A Quality Sample Is Very Important For Plant Problem Diagnosis!

An accurate diagnosis is the first and most important step of managing insects and diseases in greenhouses, fields and the home garden.

The Plant and Insect Diagnostic Clinic (PIDC) is available to all Iowans to help diagnose plant problems, identify insects, mushrooms and weed plants.  As the growing season has started, check out how to submit plant samples to the clinic.

You will find sampling and scouting tips as well as detailed information on submitting specific samples.  Not all samples are the same, so check out our different sections for field crops, fruits, vegetable and annual ornamental crops, herbaceous plants, turfgrass, weeds and woody plants

Quality digital pictures can provide important information during the diagnosis process. Check our new guidelines on how to take better pictures for Insect Diagnosis and digital photography for Plant Problem Diagnosis, Mushroom or Plant ID.  If you want to send us pictures of a physical sample you have sent us via the mail, attached you digital pictures to an email to pidc@iastate.edu and make sure to include in the subject of the email the submitter last name, crop and sample submission date (MM/DD/YY). Example: Smith-maple-05/20/15


Submitting samples for oak wilt testing

With June around the corner, brush up on oak wilt symptoms. Oak wilt symptoms occur early in June and include wilting, yellowing and/or bronzing, followed by defoliation. Oak wilt samples have to be handled with care and mail refrigerated and quickly as possible as the pathogen responsible for this disease cannot survive hot weather.


Follow this checklist when submitting samples for oak wilt testing:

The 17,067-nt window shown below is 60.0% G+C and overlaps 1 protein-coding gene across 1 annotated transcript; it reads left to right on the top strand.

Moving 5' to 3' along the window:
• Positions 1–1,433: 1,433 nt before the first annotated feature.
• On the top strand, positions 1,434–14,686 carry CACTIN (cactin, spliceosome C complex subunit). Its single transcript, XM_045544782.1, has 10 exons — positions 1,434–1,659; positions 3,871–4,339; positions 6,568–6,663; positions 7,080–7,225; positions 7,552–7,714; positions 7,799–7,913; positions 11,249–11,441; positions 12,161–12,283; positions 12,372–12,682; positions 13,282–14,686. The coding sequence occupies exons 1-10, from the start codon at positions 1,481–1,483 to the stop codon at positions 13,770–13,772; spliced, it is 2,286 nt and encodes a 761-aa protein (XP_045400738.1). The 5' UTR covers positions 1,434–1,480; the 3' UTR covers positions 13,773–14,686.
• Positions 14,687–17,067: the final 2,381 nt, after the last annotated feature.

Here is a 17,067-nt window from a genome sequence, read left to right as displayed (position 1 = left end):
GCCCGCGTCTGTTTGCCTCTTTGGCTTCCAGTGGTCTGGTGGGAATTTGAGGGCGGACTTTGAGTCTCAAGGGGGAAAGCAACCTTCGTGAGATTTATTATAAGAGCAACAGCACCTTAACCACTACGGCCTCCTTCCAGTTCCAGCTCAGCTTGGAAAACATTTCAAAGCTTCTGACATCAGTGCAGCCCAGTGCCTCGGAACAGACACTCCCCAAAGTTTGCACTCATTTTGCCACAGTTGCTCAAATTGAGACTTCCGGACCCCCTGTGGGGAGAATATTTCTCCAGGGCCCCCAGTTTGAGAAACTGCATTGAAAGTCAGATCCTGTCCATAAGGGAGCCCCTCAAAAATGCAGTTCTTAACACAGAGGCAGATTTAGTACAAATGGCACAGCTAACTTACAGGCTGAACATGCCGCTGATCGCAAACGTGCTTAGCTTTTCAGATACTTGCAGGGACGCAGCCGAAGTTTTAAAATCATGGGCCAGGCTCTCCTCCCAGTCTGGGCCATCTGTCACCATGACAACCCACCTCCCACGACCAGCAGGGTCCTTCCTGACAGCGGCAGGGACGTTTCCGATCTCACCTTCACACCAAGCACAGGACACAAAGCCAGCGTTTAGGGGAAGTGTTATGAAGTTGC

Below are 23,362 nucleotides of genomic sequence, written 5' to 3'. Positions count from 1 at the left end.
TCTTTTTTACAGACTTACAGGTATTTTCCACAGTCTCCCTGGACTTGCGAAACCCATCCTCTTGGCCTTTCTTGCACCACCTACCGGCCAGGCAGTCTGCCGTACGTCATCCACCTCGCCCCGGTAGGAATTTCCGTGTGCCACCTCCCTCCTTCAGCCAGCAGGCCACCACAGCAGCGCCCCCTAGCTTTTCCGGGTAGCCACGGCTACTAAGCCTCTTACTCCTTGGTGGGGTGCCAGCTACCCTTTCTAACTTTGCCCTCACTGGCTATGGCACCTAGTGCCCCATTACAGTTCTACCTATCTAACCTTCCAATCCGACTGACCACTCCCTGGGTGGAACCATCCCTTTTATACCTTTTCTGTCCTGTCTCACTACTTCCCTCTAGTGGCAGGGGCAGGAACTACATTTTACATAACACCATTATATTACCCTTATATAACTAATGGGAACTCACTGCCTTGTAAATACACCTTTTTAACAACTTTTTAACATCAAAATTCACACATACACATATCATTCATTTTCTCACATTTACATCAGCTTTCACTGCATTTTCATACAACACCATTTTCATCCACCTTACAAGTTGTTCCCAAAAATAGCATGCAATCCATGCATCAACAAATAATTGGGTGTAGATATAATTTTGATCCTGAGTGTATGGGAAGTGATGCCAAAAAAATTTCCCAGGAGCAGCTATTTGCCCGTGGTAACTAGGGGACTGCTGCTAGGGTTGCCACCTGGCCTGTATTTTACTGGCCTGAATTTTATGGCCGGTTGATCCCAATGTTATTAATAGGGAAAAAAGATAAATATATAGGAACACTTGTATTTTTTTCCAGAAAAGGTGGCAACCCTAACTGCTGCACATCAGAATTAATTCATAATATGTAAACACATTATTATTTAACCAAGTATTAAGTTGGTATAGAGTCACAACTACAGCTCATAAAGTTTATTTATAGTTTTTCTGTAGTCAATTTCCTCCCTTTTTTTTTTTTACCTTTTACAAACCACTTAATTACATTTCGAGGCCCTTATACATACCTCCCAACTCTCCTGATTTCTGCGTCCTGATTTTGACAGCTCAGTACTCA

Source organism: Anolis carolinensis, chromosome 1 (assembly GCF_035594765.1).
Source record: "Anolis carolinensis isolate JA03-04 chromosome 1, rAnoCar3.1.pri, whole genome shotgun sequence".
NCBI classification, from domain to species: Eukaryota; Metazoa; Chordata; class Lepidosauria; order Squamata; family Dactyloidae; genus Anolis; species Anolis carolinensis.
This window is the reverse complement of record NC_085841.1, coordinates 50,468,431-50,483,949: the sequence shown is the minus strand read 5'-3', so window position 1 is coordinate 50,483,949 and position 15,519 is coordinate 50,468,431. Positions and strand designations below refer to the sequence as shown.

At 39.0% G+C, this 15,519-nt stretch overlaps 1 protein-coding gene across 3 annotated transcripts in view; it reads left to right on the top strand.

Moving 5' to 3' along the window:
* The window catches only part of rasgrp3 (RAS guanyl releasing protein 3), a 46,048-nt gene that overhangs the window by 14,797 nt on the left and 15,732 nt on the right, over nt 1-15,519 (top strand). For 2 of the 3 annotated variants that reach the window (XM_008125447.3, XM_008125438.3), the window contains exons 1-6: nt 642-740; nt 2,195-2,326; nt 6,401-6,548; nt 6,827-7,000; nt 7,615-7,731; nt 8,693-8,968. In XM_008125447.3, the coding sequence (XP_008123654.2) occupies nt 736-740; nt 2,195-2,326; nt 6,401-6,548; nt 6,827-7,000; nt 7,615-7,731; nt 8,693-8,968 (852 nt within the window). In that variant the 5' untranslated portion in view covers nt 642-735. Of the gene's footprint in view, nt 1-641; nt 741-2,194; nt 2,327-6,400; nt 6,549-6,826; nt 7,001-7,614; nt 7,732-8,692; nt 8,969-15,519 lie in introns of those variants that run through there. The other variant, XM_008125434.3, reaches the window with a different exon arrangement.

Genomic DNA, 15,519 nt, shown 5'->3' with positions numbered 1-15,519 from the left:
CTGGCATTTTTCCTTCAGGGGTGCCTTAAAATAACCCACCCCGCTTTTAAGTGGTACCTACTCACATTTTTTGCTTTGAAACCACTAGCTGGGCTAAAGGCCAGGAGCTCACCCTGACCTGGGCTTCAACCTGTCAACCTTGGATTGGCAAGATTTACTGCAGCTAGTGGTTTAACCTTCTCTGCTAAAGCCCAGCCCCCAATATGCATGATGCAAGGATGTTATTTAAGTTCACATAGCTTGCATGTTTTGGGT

• Look for the symptoms (include wilting, yellowing and/or bronzing) and select 3 to 6 living branches from the symptomatic area in a tree.
  • Select some leaves, sending symptomatic leaves (bronzing) is a bonus, we do not test the leaves, but it gives important diagnostic information.
  • Select branches 1-2 inch in diameter (we need branches, not twigs) and 6 to 12 inches in length.  The pathogen that causes oak wilt cannot survive warm/ hot weather, if the samples are left in truck or by the house porch for as low as a couple of hours the chances of recovering the pathogen significantly decrease.
  • Refrigerate the sample, have a styrofoam chest with cold packs or ice bags. Collect the sample only when you can either deliver it directly to the PID Clinic right away or to send it overnight (never on a Friday!).
  • Follow our submission instructions on the Clinic website. 
  • Place your completed submission form in a bag, this will prevent from getting wet.

For more information about oak wilt, visit the encyclopedia entry.


Links to this article are strongly encouraged, and this article may be republished without further permission if published as written and if credit is given to the author, Yard and Garden, and Iowa State University Extension and Outreach. If this article is to be used in any other manner, permission from the author is required. This article was originally published on May 22, 2015. The information contained within may not be the most current and accurate depending on when it is accessed.